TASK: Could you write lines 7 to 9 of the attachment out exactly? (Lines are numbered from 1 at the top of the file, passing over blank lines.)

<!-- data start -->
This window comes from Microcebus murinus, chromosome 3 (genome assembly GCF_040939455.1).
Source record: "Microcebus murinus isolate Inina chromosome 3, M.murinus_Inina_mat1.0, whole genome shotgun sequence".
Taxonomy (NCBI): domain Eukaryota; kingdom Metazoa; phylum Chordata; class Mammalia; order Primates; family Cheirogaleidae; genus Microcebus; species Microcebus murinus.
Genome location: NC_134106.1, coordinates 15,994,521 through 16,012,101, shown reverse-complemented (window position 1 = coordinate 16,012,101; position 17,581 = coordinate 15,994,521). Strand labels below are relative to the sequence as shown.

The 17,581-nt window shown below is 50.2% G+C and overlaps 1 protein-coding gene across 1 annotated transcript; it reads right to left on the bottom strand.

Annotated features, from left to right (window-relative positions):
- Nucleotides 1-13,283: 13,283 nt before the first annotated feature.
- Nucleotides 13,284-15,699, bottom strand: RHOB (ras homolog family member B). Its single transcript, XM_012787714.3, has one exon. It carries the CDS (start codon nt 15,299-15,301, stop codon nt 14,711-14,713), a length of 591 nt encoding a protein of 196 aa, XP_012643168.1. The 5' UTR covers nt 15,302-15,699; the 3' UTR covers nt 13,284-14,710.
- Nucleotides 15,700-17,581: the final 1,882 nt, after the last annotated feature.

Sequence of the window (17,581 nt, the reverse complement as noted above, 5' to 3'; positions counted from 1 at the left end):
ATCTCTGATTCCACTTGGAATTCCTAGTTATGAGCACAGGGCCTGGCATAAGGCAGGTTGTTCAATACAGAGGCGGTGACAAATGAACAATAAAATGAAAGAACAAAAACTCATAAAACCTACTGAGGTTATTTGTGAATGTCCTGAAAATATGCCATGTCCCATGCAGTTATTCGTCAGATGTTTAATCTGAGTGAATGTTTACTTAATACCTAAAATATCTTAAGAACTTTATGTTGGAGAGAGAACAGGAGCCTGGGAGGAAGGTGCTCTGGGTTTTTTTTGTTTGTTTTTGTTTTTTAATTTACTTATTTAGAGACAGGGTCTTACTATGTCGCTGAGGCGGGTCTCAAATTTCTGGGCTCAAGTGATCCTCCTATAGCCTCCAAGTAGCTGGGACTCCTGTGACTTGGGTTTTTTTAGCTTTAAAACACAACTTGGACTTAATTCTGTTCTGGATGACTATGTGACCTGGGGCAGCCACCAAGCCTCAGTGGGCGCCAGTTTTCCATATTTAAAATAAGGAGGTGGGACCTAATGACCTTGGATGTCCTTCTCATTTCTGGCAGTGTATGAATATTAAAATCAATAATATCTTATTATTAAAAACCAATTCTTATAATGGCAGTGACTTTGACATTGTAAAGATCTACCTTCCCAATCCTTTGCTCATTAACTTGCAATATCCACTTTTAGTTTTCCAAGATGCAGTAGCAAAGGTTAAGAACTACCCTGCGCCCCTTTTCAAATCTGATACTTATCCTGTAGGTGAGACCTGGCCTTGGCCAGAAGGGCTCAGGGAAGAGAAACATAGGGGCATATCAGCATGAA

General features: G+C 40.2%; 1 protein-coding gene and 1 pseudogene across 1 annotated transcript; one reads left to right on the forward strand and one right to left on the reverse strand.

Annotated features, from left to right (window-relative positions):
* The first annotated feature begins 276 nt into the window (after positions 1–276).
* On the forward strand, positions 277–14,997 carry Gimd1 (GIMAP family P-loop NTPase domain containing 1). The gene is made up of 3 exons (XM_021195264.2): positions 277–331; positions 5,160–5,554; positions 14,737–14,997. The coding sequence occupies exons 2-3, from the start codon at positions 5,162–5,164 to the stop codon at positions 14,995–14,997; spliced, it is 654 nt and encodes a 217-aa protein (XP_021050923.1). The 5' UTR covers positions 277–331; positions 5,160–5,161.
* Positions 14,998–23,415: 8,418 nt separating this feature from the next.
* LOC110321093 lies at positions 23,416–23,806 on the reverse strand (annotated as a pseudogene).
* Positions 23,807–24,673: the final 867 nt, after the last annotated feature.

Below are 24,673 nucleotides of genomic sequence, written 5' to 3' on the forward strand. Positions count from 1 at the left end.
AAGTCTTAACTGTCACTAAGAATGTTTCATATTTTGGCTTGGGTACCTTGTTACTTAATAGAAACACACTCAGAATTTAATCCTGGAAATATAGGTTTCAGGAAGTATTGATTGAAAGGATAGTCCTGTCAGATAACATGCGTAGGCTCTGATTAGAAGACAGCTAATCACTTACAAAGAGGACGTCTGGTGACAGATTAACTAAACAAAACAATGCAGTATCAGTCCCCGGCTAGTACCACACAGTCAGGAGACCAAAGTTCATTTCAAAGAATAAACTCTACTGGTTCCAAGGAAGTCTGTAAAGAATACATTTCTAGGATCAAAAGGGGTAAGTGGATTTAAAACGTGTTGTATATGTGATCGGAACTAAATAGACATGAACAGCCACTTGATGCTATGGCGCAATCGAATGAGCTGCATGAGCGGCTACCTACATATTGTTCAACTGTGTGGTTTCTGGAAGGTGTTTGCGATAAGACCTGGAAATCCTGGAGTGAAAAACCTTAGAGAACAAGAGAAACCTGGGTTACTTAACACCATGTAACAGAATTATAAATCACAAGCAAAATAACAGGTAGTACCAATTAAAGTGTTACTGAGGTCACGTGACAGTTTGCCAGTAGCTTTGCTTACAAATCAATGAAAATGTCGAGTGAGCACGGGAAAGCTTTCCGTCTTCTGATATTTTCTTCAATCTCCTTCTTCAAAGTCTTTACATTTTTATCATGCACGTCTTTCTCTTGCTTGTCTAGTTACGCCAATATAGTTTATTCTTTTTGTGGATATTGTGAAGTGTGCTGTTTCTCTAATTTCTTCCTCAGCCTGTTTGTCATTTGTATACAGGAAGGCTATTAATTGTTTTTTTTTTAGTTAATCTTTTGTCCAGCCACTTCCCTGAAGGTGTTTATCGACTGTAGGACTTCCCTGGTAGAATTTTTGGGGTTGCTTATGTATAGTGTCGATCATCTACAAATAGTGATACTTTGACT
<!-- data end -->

- Nucleotides 1-13,283: 13,283 nt before the first annotated feature.
- Nucleotides 13,284-15,699, bottom strand: RHOB (ras homolog family member B). Its single transcript, XM_012787714.3, has one exon. It carries the CDS (start codon nt 15,299-15,301, stop codon nt 14,711-14,713), a length of 591 nt encoding a protein of 196 aa, XP_012643168.1. The 5' UTR covers nt 15,302-15,699; the 3' UTR covers nt 13,284-14,710.
- Nucleotides 15,700-17,581: the final 1,882 nt, after the last annotated feature.